Dr. Seuss captures the midterm election results

The midterm election, though capturing colossal hype, gave average results.

Logan Zeppieri, Opinions Editor

“While everyone cheered and their cheers filled the sky: ‘Fight! Fight for the Butter side UP! Do or die! Well . . . We didn’t do. And we didn’t quite die.”

Dr. Seuss“The Butter Battle Book” captures the deflating tone in the wake of an overhyped colossal clash between the blue wave and the red resistance.


Going into the election, many were hoping that millennials would show up in force. But, according to Forbes, despite record breaking participation at almost 50 percent voter turnout and almost 200 percent increase in millennial turnout, millennials remained the smallest contributing in total numbers.

The national election was about as normal as expected—the Democrats took control of the House by a few seats, while the Republican control of the Senate was expanded by a few seats.

The state election was also about as normal as it could have been, except that California slid a bit more democratic. According to Associated Press, the day after the election, Sen. Dianne Feinstein will remain senator over Kevin De Leon. Gavin Newsom will become the next governor, claiming victory over John Cox and taking over the democratic seat from Governor Jerry Brown. Democrats gained two seats in the Senate, five seats in the assembly, and claimed Attorney General, Lieutenant Governor and Secretary of State.


The election hype has been largely funded by the Democratic Party for the sake of two major objectives—to reign in President Donald Trump, and to have a counter for former President Barack Obama’s 2010 midterm election.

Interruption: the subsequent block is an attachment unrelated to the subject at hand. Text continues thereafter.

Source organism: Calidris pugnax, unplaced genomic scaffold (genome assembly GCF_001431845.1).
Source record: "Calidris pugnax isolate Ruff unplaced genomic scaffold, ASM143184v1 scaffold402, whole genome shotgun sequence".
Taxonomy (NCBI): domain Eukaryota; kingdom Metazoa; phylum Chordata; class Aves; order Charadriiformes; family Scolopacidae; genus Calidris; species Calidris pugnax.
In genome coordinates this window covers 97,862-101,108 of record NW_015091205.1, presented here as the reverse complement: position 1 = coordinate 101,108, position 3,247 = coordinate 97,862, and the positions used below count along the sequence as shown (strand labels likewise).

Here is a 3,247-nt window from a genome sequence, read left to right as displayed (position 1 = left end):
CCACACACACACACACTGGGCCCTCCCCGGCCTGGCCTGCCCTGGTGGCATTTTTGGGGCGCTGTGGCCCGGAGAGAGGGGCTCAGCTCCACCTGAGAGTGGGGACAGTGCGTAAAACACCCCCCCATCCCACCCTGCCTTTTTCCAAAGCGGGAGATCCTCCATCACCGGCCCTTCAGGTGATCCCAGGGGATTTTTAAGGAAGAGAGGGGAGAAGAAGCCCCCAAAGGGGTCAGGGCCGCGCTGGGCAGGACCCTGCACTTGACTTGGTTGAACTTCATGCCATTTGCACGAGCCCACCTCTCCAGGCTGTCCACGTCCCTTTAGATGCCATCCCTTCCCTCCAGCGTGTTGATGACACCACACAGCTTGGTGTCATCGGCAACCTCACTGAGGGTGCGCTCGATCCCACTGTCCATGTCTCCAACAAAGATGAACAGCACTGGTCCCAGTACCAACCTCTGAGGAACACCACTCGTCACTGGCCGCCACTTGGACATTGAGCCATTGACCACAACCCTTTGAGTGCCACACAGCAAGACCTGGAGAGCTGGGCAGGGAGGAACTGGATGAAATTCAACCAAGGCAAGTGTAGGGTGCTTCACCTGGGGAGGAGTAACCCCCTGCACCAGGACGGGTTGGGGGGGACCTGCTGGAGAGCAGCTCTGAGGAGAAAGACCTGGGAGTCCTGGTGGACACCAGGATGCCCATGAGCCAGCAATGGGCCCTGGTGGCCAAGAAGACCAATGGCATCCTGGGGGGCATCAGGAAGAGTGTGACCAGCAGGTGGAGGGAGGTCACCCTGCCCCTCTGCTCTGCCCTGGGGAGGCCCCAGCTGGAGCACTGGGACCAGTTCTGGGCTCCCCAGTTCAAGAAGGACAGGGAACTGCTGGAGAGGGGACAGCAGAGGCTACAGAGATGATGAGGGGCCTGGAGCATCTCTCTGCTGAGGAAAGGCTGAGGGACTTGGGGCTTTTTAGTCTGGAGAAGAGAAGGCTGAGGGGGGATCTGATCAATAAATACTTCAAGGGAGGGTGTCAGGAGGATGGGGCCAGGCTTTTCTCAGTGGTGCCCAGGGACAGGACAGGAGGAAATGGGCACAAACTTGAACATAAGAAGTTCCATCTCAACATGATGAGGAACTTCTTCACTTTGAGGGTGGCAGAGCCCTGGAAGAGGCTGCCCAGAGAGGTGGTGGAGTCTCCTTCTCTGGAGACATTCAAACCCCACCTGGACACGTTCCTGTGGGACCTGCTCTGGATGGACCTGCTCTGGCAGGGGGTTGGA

It is almost unnecessary to provide all the reasons the Democratic Party has sought to reign in President Trump. From President Trump’s claim to undo former President Obama’s legacy in one week to the border wall; from the Muslim travel ban to trade wars with China; from withdrawing the United States from the Paris Accord to unabashedly condemning countries in the United Nations and around Europe—President Trump seems about the most antithetical candidate to the Democratic Party platform.

However, many have forgotten former President Obama’s first midterm election. In the aftershock of passing the Affordable Care Act on March 23 through highly questionable legislative maneuvering, the Democratic Party went into the midterms hoping for the best. Unfortunately for the party, the 2010 midterm elections resulted in the Democratic Party losing sixty-three seats in the House and six in the Senate.

In contrast, it was all quiet on Republican front this midterm season. The losses were nothing more than expected, given President Trump’s current approval ratings. According to current data from the Associated Press, the Republican Party lost thirty-five seats in the House, losing control of the House, and gained three seats in the Senate.


Looking to the future, California politics will continue to run as usual—a thoroughly controlled Democrat state.

However, at the national level, a few interesting turns have already taken place. President Trump supported the possible selection of Nancy Pelosi to Speaker of the House. Supreme Court Justice Ruth Bader Ginsburg fell in her office, breaking a few ribs. Despite public condolences, many jumped on the possible implications in the Supreme Court, offering to donate ribs and organs while she recovers in the hospital. And Jim Acosta, CNN’s chief white house correspondent, was banned from the white house after an exchange between him and President Trump.

Will the next two years be a move towards cooperation, a slightly charming defense of beloved political figures or an opportunity to further dig our heels and divide our country? Will we learn the lesson of Chief Yookeroo, “You’re not to blame. And those Zooks will be sorry they started this game,” or the lesson from the younger grandfather Yook, “Grandpa! I shouted. “Be careful! Oh, gee! Who’s going to drop it? Will you . . . ? Or will he . . . ?”

In any case, we can agree, “‘Be patient,’ said Grandpa. ‘We’ll see. We will see.’”

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